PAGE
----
Twitter and Google look to be cozying up again following news Wednesday that the pair have struck a deal to make tweets more discoverable in the Web giant’s search results.
Kicking off in the coming months, Twitter will reportedly give Google access to its firehose of public tweets the moment they’re posted, Bloomberg reported. Before now, Google had to crawl Twitter for content, so the partnership should result in more Twitter content and more up-to-date tweets showing up in searches.
Neither company has yet made any official announcement on the matter, though Bloomberg claims to have got its information from a number of people with knowledge of the development.
Twitter and Google inked a similar deal in 2009, though it ended two years later, a development that led the social media company to form a similar partnership with rival search product Bing, owned by Microsoft.
With its user growth showing signs of slowing, Twitter is keen to bring its content to more non-users of its service, which should help it to pull in more ad revenue. On Tuesday, the San Francisco-based company announced deals that’ll see its promoted ads pushed to Flipboard and Yahoo! Japan, a further sign of its strategy to take its content beyond its user base of around 284 million.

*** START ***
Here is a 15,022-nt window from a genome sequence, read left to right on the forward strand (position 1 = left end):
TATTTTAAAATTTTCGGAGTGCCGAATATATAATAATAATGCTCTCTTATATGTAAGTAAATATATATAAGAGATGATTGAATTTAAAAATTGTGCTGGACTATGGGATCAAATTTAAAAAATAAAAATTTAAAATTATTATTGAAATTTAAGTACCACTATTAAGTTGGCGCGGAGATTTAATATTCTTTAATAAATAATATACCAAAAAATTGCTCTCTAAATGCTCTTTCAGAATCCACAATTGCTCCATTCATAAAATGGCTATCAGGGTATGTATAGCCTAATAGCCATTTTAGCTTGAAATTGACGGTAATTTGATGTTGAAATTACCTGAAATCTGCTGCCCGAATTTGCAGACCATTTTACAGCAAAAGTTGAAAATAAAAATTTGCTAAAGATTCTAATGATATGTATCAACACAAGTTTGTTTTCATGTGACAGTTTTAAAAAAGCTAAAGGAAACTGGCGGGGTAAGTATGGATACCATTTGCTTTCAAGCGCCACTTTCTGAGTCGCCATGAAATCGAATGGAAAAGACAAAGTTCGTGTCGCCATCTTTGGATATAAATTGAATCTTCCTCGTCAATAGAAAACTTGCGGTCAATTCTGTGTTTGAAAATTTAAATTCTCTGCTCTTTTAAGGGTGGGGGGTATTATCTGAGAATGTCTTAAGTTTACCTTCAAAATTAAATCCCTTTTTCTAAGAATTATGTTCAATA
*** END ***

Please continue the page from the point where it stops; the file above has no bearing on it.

Twitter is set to report its Q4 earnings later today, so there’s a chance we could hear confirmation of the Google deal then. We’ll keep you posted.
- Twitter is testing a handy subscription feature for following threads
- Amazon reportedly has thousands of workers listening to Alexa chats
- Twitter testing ‘original tweeter’ label so you know who started a thread
- YouTube is making its own Bandersnatch-style interactive shows
- Your Google+ public content will remain viewable on the web, if you want it to